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Association between serum levels of uric acid and blood pressure tracking in childhood
- Association between serum levels of uric acid and blood pressure tracking in childhood
- Park B.; Lee H.A.; Lee S.H.; Park B.M.; Park E.A.; Kim H.S.; Cho S.J.; Park H.
- Ewha Authors
- 박은애; 김혜순; 박혜숙; 조수진
- SCOPUS Author ID
- 박은애; 김혜순; 박혜숙; 조수진
- Issue Date
- Journal Title
- American Journal of Hypertension
- American Journal of Hypertension vol. 30, no. 7, pp. 713 - 718
- blood pressure; early childhood; hypertension; intervention; longitudinal blood pressure; monitoring; uric acid.
- Oxford University Press
- SCIE; SCOPUS
- Document Type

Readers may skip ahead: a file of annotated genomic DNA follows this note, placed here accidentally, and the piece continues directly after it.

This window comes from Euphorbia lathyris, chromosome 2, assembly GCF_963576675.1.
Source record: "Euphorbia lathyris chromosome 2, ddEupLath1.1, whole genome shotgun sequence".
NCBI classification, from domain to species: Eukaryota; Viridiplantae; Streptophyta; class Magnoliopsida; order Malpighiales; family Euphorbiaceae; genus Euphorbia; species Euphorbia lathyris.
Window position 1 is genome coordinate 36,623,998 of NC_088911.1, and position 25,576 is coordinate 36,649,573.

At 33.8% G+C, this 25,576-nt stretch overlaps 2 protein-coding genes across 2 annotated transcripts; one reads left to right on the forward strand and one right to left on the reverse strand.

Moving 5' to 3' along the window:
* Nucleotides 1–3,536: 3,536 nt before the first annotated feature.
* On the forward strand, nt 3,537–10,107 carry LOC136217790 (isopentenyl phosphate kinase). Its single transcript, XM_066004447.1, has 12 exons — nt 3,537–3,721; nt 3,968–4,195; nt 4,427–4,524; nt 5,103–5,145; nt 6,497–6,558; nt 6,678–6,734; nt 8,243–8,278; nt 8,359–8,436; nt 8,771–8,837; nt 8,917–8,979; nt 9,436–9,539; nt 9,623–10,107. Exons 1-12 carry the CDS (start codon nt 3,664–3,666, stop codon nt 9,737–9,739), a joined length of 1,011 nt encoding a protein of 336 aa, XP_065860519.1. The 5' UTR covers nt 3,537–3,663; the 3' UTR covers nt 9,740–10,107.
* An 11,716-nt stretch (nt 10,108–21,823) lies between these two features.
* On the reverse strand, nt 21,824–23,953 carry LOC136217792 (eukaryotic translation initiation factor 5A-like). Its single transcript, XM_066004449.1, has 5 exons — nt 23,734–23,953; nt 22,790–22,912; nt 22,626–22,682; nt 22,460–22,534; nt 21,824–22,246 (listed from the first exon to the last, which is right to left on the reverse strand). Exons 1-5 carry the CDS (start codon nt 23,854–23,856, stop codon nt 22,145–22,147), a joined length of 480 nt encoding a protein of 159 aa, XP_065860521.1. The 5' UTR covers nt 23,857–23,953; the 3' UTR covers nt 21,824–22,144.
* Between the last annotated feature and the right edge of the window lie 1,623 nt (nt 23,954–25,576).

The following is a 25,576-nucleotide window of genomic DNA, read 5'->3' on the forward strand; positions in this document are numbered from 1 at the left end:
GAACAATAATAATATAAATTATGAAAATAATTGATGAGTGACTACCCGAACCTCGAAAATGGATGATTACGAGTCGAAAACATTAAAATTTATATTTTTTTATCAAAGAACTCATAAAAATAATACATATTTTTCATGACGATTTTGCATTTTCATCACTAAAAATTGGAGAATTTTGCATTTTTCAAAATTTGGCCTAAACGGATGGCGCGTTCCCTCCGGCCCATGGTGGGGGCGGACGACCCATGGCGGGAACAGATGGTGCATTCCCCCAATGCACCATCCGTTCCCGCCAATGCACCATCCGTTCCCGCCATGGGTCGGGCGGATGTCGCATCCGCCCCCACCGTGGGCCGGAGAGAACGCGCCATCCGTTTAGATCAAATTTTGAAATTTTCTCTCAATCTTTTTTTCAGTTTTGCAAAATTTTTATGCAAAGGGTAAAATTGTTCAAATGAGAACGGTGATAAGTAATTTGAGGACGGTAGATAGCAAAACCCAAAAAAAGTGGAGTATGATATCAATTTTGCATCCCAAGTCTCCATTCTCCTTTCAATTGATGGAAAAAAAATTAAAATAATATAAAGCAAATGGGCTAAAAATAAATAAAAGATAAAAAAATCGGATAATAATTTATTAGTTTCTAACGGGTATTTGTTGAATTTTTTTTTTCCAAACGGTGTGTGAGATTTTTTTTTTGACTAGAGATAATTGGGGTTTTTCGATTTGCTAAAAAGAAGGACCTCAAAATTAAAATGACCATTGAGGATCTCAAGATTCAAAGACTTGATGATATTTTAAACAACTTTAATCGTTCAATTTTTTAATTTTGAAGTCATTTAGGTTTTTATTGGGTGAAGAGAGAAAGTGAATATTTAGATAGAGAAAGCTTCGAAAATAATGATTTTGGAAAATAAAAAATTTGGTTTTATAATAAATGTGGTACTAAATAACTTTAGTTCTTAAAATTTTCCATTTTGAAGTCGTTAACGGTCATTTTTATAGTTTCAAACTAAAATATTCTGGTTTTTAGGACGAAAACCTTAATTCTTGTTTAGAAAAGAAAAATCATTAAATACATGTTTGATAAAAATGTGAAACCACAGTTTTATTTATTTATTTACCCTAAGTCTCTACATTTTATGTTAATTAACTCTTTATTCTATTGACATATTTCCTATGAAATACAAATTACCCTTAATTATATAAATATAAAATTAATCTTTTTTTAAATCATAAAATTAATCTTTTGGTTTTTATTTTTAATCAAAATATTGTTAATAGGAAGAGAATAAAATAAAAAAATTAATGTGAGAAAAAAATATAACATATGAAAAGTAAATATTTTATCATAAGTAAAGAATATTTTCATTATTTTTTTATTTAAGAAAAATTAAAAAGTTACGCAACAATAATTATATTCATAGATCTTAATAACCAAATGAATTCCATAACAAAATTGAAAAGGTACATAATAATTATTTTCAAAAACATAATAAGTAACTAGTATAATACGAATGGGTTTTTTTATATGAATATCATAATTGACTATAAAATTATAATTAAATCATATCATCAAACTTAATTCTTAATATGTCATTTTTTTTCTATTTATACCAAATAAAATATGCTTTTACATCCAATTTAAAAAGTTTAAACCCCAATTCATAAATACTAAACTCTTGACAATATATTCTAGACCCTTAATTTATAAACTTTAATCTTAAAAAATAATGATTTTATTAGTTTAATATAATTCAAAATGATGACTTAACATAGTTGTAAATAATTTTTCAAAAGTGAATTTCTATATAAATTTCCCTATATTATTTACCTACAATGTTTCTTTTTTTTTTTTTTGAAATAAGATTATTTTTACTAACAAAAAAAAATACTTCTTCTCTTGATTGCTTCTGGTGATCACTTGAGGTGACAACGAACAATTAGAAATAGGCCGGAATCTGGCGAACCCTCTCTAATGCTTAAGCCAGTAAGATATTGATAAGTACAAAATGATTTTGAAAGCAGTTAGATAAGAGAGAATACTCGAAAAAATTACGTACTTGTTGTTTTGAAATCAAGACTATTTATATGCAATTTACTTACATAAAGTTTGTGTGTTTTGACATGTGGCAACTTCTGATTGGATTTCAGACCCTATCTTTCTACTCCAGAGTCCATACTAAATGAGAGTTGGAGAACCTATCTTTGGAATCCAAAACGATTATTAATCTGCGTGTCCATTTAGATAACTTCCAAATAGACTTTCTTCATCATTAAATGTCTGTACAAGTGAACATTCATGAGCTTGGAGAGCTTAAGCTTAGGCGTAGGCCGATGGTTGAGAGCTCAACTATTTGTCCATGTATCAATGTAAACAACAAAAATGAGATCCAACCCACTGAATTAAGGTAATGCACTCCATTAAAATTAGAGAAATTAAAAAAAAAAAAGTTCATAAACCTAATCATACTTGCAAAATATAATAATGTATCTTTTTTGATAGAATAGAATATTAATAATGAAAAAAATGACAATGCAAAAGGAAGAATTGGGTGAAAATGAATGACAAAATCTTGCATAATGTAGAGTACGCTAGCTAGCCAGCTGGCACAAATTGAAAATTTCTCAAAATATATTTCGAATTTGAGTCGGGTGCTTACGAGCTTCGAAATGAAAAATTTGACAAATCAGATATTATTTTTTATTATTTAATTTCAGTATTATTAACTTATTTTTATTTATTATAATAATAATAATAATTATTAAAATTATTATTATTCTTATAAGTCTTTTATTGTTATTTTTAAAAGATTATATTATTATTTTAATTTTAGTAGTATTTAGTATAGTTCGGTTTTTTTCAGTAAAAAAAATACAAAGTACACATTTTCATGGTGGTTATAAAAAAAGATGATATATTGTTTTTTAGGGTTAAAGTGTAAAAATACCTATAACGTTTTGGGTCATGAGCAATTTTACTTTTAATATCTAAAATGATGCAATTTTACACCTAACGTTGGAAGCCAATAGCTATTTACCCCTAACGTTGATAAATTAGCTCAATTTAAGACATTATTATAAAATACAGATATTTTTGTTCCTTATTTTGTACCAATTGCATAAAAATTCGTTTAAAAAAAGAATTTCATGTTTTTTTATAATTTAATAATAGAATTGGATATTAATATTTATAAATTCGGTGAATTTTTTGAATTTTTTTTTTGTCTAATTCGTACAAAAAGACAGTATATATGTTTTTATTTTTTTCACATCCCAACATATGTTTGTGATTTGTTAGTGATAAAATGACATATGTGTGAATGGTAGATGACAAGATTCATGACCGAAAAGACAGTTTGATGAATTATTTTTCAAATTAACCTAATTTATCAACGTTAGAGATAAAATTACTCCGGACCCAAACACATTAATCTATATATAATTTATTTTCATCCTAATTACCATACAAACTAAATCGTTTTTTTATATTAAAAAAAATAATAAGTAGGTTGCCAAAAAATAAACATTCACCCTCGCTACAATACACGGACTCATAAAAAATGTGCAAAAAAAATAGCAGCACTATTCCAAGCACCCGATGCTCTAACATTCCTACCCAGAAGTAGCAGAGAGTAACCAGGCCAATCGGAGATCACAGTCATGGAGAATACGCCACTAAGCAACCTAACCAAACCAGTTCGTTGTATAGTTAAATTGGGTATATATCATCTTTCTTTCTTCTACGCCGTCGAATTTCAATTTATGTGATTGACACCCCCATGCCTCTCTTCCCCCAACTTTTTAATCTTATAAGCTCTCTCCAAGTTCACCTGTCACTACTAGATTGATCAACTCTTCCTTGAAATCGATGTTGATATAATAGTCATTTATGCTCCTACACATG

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- BACKGROUND Recent studies suggest that high levels of serum uric acid of very early life are a result of the in-utero environment and may lead to elevated blood pressure (BP) in adulthood. However, serum uric acid levels can change throughout life. We investigated the effect of serum uric acid levels in childhood on the BP tracking and analysed BP according to changes in serum uric acid levels in early life. METHODS A total of 449 children from the Ewha Birth and Growth Cohort study underwent at least 2 follow-up examinations. Data were collected across 3 check-up cycles. Serum uric acid levels, BP, and anthropometric characteristics were assessed at 3, 5, and 7 years of age. RESULTS Children with a serum uric acid level higher than the median values had significantly increased systolic BP (SBP) and diastolic BP at 3 years of age. Baseline serum uric acid levels measured at 3 years of age, significantly affected subsequent BP in the sex and body mass index adjusted longitudinal data analysis (P < 0.05). Considering the changing pattern of serum uric acid over time, subjects with high uric acid levels at both 3 and 5 years of age had the highest SBP at 7 years of age. CONCLUSIONS These findings suggest the importance of maintaining an adequate level of serum uric acids from the early life. Appropriate monitoring and intervention of uric acid levels in a high-risk group can reduce the risk of a future increased BP. © American Journal of Hypertension, Ltd 2017.
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